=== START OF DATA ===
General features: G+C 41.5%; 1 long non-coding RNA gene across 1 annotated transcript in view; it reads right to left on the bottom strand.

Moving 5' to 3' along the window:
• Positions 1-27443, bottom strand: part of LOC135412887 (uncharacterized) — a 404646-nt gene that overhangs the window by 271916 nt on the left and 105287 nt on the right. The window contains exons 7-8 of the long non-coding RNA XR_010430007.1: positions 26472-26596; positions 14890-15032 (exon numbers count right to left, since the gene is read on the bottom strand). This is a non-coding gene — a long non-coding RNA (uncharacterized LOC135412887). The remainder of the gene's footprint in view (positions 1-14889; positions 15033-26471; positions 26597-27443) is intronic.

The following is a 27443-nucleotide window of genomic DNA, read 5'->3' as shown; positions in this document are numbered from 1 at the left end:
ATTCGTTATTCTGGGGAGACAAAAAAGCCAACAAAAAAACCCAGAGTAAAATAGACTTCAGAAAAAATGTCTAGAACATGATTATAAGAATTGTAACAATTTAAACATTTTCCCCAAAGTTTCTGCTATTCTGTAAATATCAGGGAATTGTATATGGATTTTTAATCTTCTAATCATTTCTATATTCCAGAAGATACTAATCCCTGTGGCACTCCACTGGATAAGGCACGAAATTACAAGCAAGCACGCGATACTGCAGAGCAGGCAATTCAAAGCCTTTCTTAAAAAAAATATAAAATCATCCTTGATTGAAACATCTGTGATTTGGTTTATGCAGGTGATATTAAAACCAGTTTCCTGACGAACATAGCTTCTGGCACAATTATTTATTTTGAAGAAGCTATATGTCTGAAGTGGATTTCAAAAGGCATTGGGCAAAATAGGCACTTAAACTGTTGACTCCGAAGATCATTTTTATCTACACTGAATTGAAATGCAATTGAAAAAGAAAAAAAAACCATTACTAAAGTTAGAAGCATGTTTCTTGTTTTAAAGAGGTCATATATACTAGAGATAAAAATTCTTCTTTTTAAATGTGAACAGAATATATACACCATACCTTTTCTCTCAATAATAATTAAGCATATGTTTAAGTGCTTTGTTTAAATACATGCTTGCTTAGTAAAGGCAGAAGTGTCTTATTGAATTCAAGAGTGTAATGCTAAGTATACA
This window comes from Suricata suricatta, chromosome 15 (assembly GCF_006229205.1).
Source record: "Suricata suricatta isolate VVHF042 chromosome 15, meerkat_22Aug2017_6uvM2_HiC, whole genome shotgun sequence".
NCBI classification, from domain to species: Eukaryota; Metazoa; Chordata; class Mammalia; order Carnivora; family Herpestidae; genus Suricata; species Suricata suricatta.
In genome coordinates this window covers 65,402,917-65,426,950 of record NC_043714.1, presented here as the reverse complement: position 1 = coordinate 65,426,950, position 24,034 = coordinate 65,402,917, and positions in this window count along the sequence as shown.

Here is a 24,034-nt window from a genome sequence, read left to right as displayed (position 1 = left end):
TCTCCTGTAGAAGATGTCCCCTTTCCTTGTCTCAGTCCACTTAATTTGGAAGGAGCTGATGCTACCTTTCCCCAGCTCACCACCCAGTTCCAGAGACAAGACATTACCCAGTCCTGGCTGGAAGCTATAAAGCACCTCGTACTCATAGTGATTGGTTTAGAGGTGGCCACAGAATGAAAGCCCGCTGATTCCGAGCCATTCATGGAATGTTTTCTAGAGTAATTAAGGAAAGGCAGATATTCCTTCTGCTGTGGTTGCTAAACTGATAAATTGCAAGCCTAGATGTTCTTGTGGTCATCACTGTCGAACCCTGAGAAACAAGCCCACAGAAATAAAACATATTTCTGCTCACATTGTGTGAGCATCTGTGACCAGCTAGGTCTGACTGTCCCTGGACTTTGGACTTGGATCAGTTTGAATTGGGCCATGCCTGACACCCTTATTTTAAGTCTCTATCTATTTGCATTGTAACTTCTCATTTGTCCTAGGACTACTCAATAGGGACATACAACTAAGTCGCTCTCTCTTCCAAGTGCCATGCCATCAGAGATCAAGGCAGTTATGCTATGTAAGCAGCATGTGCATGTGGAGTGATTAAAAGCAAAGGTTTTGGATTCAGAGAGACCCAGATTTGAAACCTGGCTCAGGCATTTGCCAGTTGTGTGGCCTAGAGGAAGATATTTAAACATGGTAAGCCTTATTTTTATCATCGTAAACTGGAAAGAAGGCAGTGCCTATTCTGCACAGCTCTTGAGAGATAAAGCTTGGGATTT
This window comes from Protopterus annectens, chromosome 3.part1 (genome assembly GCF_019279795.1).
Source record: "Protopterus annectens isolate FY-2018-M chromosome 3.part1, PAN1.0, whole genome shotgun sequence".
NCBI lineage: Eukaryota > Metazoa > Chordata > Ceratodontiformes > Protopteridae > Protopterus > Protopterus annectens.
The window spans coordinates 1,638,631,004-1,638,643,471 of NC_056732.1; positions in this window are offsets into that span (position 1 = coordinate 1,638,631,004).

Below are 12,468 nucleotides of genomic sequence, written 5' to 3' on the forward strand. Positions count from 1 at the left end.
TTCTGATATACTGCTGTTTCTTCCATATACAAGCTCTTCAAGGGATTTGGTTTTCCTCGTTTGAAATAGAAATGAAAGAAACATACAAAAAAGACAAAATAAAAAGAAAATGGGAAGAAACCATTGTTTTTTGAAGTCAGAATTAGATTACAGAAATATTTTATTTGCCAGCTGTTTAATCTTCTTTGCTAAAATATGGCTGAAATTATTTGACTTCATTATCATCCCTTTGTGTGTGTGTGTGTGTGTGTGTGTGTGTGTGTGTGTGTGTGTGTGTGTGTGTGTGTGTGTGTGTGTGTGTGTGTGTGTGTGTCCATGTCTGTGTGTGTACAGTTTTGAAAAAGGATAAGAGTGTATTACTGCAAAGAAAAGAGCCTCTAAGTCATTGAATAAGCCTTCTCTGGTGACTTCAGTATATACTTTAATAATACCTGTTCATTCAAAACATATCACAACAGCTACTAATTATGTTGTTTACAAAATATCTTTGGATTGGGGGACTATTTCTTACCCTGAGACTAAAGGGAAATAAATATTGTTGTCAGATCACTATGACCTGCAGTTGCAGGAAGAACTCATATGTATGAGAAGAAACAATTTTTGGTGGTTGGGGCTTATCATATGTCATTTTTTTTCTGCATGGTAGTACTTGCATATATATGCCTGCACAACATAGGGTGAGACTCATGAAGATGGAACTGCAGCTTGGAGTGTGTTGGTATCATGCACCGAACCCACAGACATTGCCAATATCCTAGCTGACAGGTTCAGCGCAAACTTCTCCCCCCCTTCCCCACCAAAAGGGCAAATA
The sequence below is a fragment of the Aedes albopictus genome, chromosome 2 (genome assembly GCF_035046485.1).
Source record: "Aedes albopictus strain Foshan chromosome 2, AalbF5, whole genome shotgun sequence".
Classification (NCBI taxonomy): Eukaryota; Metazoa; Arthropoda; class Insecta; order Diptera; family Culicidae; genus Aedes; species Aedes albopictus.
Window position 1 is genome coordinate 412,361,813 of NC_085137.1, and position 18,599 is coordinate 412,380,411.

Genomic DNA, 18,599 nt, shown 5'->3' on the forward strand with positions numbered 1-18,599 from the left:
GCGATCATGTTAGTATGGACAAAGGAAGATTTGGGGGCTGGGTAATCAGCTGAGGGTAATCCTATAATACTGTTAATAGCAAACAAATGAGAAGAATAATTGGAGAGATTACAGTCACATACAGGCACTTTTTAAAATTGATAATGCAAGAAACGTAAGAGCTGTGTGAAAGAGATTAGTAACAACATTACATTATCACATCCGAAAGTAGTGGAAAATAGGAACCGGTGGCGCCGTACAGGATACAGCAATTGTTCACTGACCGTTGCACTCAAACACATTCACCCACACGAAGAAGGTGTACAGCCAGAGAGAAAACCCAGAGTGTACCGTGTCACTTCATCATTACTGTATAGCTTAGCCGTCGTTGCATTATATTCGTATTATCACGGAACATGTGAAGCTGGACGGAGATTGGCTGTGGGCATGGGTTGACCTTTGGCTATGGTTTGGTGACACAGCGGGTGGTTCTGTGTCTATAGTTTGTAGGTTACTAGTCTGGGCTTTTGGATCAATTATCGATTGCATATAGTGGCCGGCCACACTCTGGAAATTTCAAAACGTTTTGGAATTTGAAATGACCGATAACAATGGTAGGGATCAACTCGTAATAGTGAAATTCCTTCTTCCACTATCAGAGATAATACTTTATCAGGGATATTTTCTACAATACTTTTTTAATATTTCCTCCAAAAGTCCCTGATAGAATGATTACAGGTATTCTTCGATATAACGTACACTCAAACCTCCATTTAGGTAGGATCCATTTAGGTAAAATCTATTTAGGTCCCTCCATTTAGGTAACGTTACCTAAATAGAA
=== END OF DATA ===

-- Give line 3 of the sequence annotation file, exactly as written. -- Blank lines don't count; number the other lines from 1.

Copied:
• Positions 1-27443, bottom strand: part of LOC135412887 (uncharacterized) — a 404646-nt gene that overhangs the window by 271916 nt on the left and 105287 nt on the right. The window contains exons 7-8 of the long non-coding RNA XR_010430007.1: positions 26472-26596; positions 14890-15032 (exon numbers count right to left, since the gene is read on the bottom strand). This is a non-coding gene — a long non-coding RNA (uncharacterized LOC135412887). The remainder of the gene's footprint in view (positions 1-14889; positions 15033-26471; positions 26597-27443) is intronic.